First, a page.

Day 2: Consume Happiness


Sights, sounds, smells, tastes and touches of Eataly. The more you know, the more you enjoy. The more you enjoy the more you love, Eataly.

I was told on Sunday I was assigned to attend and cover the Eataly field trip. Woe is me. Not only did I have to spend this week in Chicago, office out of the incredibly cool and brand sparkling new Loews hotel, and learn amazing things from significant brand leaders, I now had to be exposed to the inner workings of my most favorite culinary retail experience. 

Again, woe is me.

So, I put a smile on my face, accepted the assignment and took one for the Capsule team.

The walking tour did not disappoint. In fact, it was all consuming. With a most knowledgeable tour guide leading the way, our group of FUSE attendees was engaged, all senses. Walking through the doors we were immediately greeted by wafting smells from the Lavazza and Nutella bars. Yes, a Nutella bar. As hungry shoppers swirled around us in all directions, we fed our curiosity with bits on Oscar Farinetti, the founder and mastermind behind the Eataly experience.

As I jockeyed and elbowed front row proximity and yet still struggled to hear amongst the chaos, then a realization, I wasnt overwhelmed by it all. I actually felt relaxed as I took it all in.

The beautiful, clean design of the space guided us through the experience. Eatalys philosophy of The More You Know, The More You Enjoy, is demonstrated through the extensive signage system throughout the space. While most grocery retail environments incorporate rich product visuals, Eataly takes a different approach. Through well-crafted messaging, all points of interest are explained in words, maps and instructions. This approach follows Farinettis aim of making high quality Italian foods available to everyone, at fair prices and in an environment where people can shop, taste and learn.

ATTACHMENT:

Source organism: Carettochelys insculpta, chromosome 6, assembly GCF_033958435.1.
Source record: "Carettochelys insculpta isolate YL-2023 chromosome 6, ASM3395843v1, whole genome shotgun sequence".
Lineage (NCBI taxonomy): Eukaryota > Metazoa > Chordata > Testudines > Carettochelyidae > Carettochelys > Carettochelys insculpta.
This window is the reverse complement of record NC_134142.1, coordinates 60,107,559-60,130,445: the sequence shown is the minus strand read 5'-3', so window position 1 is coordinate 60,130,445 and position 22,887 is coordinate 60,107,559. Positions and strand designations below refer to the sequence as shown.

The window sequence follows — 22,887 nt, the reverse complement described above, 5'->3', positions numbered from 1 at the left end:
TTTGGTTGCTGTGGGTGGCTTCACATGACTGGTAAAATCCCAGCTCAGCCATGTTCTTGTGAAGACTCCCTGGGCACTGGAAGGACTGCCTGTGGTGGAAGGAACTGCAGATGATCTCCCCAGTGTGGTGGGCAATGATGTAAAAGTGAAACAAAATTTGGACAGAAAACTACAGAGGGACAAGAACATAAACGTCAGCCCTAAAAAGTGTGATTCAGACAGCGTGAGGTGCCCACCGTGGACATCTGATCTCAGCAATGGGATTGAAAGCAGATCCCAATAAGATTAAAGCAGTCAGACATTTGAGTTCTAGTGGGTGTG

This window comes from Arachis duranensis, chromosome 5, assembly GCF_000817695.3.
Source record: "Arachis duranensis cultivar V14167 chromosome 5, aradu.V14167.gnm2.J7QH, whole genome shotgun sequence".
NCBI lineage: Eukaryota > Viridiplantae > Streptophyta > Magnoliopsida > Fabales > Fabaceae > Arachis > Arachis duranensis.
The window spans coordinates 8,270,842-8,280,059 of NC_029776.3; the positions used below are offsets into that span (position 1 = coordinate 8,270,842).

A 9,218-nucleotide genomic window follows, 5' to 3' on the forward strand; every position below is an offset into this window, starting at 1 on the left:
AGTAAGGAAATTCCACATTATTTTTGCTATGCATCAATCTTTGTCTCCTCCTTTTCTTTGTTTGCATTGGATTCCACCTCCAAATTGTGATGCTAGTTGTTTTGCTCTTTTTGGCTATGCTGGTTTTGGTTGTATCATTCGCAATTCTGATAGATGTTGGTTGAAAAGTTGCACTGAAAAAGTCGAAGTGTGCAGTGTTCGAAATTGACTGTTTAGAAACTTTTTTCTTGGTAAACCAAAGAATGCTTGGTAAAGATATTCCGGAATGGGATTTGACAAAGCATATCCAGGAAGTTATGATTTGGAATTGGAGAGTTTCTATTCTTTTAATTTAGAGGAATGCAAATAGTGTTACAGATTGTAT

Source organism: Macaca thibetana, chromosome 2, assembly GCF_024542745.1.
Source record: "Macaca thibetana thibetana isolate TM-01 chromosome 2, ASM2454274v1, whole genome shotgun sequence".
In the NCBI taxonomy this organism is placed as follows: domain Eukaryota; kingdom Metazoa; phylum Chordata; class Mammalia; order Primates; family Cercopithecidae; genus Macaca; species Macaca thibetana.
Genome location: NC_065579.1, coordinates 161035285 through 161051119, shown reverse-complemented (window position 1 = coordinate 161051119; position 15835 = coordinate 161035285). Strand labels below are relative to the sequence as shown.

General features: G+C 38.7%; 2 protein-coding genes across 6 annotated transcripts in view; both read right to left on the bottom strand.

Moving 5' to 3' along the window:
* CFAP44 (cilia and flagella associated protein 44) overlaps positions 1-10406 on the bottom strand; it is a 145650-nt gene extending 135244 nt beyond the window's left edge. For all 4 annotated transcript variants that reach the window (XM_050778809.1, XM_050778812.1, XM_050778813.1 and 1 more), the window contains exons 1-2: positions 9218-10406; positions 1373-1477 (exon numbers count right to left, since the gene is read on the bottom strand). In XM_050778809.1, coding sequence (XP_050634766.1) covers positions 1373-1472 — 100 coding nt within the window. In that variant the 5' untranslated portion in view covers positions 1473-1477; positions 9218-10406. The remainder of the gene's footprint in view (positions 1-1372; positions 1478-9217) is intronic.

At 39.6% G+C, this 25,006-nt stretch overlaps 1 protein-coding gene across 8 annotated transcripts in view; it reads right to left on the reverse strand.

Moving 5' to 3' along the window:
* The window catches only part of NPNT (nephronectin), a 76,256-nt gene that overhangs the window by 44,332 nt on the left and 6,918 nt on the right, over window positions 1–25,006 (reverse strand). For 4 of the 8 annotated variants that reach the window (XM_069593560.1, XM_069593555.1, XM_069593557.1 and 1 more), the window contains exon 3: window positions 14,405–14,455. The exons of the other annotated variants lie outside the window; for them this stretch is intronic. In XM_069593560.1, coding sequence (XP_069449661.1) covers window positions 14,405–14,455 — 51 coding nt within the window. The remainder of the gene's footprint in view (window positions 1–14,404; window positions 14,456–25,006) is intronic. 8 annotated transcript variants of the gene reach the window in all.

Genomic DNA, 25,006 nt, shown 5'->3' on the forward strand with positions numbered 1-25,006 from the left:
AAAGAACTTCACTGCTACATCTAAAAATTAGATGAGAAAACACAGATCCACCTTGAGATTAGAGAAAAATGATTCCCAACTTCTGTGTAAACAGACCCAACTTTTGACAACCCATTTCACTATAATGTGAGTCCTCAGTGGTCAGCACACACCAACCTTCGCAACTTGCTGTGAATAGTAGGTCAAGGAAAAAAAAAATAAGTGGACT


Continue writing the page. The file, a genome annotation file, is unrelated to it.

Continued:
Our two-hour tour disappeared in minutes. We cruised from produce to beer, cheese, fish, meat and bakery. The pizza chefs, imported from Italy, whipped up a Neapolitan pizza that fired to perfection in 90 seconds. When we weren’t putting our noses within inches of freshly opened Parmigiano-Reggiano cheese blocks, tasting watermelon radish or feeling the fresh density of the house made bread, we opened our mouths to pepper the experts with questions.

What I find intriguing on Eataly is how quickly Farinetti’s concept and vision has grown. Since the first Eataly opened in 2007, we now enjoy 27 locations worldwide. Exponential growth doesn't happen just because big dollars are spent, but more likely because the experience pulls on an emotional and cultural thread. The Eataly experience fires on all cylanders and engages all senses. The concept beckons patrons in to shop, play, learn and dine. We can't help being moved by the whole experience. And, following Italian heritage, we feel the intimacy that comes from this environment and sharing a meal with others.

There were many on the tour who had never experienced Eataly. It was fun to watch them discover and consume the experience for the first time. This FUSE crowd is an astute band of consumers and they put more currency in the consumption of experiences versus products. We know how to consume in ways that seek happiness, not just material satisfaction. 

This was a great day but I have now consumed all that I can. Until tomorrow, FUSE.



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